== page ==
Peter Beard

Anyone else experiencing some strong feelings of wanderlust these days? While slowing down at home has had its silver linings, we’re missing all the time we’d normally spend on the road (and counting ourselves lucky that we stocked up on vintage finds before travel shut down). But the one thing that’s helped us keep the restlessness at bay? Escaping into our collection of books — especially the masterpiece that is Peter Beard. For those who aren’t familiar, the late Peter Beard was a larger-than-life legend of the photography world, as well as an almost mythic figure in the world at large. Part artist, part adventurer, the NYC native spent a large chunk of his life in Kenya, where he purchased fifty acres in the 1960s with a plan to document the land’s flora and fauna.


Instead, he found himself as a witness to the country’s population boom — an event that strained the wildlife and ecosystem, forever reshaping the region. Beard focused his lens on every aspect of this unique moment in history, capturing everything from death-defying shots of animals and gorgeous portraits of local peoples to tragic snaps of starving elephants and wastelands of eaten trees. A lifelong journal keeper, his natural next step was to incorporate these photographs into his diaries. There, they became canvases, which he overlaid with newspaper clippings, telegraphs, drawings, abstract paintings and his own meticulously handwritten thoughts, as well as all manner of found objects and even the occasional smear of his own blood. The result was a genre-bending and chaotic collection of collages that are shocking, beautiful and heart-rending all at once.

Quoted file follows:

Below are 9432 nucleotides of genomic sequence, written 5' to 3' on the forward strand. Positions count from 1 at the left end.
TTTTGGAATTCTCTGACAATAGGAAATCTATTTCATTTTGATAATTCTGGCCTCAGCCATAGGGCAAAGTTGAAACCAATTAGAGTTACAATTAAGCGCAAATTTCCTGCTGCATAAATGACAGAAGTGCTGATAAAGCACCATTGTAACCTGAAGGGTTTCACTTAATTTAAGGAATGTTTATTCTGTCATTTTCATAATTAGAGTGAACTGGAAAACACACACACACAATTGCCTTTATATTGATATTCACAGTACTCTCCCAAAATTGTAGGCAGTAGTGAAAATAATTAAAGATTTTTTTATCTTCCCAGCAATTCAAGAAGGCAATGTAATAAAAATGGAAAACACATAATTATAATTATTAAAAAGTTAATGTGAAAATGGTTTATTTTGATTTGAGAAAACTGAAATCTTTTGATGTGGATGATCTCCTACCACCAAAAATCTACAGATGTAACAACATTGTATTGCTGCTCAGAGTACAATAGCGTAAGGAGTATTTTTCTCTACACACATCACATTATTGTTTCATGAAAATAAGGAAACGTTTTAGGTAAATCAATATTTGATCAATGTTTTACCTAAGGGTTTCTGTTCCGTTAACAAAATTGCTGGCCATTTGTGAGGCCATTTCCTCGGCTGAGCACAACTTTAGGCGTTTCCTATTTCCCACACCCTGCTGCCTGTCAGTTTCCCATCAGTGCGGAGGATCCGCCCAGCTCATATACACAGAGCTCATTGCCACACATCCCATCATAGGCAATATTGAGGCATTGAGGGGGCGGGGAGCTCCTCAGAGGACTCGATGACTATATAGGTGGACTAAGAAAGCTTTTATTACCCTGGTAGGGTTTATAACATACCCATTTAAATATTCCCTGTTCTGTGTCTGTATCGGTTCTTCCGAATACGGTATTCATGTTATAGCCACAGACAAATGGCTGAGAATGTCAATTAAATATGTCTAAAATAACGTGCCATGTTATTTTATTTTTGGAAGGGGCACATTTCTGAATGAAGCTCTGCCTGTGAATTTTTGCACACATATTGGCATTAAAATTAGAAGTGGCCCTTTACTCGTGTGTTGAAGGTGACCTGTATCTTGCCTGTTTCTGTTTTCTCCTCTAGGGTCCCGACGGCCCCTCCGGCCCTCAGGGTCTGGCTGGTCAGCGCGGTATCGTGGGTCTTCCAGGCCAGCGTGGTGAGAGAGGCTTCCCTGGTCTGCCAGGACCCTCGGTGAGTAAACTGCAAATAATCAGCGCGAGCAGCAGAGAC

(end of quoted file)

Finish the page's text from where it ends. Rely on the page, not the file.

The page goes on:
The first complete compilation of these captivating journals, we just had to add this large-format coffee table book to our collection this past summer — and it’s been a favorite of ours ever since. Flipping through is almost like wandering through a retrospective exhibit on Beard and his work (which helps fill the museum visit void in our lives — another thing we’ve been missing these days). Grab a copy for yourself and do a little armchair traveling through the eyes of this art world icon. It just might hold you over until your own adventures are back on.